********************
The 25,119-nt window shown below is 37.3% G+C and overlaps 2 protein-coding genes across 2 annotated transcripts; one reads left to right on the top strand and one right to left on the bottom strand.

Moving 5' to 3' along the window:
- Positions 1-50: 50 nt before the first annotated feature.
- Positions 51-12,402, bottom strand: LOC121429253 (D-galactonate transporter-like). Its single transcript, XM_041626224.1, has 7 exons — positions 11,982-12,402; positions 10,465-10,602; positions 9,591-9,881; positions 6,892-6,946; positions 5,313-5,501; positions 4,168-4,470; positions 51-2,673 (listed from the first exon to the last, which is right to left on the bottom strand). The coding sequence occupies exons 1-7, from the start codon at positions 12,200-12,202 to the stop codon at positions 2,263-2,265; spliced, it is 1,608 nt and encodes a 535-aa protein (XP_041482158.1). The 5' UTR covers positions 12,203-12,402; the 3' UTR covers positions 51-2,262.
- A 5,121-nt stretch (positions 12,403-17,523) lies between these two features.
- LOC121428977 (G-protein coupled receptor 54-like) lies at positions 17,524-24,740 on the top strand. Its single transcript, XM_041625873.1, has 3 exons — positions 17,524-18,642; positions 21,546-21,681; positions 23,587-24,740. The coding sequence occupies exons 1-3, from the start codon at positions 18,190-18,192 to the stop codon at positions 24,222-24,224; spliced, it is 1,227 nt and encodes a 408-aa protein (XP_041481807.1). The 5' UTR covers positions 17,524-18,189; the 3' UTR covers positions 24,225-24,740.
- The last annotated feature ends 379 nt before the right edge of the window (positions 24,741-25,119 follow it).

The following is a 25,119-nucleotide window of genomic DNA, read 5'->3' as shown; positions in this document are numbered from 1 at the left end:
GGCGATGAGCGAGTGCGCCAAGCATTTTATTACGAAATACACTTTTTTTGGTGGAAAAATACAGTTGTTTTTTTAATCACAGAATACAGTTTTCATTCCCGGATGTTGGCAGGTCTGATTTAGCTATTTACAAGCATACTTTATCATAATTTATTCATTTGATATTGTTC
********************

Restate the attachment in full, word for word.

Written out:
The 25,119-nt window shown below is 37.3% G+C and overlaps 2 protein-coding genes across 2 annotated transcripts; one reads left to right on the top strand and one right to left on the bottom strand.

Moving 5' to 3' along the window:
- Positions 1-50: 50 nt before the first annotated feature.
- Positions 51-12,402, bottom strand: LOC121429253 (D-galactonate transporter-like). Its single transcript, XM_041626224.1, has 7 exons — positions 11,982-12,402; positions 10,465-10,602; positions 9,591-9,881; positions 6,892-6,946; positions 5,313-5,501; positions 4,168-4,470; positions 51-2,673 (listed from the first exon to the last, which is right to left on the bottom strand). The coding sequence occupies exons 1-7, from the start codon at positions 12,200-12,202 to the stop codon at positions 2,263-2,265; spliced, it is 1,608 nt and encodes a 535-aa protein (XP_041482158.1). The 5' UTR covers positions 12,203-12,402; the 3' UTR covers positions 51-2,262.
- A 5,121-nt stretch (positions 12,403-17,523) lies between these two features.
- LOC121428977 (G-protein coupled receptor 54-like) lies at positions 17,524-24,740 on the top strand. Its single transcript, XM_041625873.1, has 3 exons — positions 17,524-18,642; positions 21,546-21,681; positions 23,587-24,740. The coding sequence occupies exons 1-3, from the start codon at positions 18,190-18,192 to the stop codon at positions 24,222-24,224; spliced, it is 1,227 nt and encodes a 408-aa protein (XP_041481807.1). The 5' UTR covers positions 17,524-18,189; the 3' UTR covers positions 24,225-24,740.
- The last annotated feature ends 379 nt before the right edge of the window (positions 24,741-25,119 follow it).

The following is a 25,119-nucleotide window of genomic DNA, read 5'->3' as shown; positions in this document are numbered from 1 at the left end:
GGCGATGAGCGAGTGCGCCAAGCATTTTATTACGAAATACACTTTTTTTGGTGGAAAAATACAGTTGTTTTTTTAATCACAGAATACAGTTTTCATTCCCGGATGTTGGCAGGTCTGATTTAGCTATTTACAAGCATACTTTATCATAATTTATTCATTTGATATTGTTC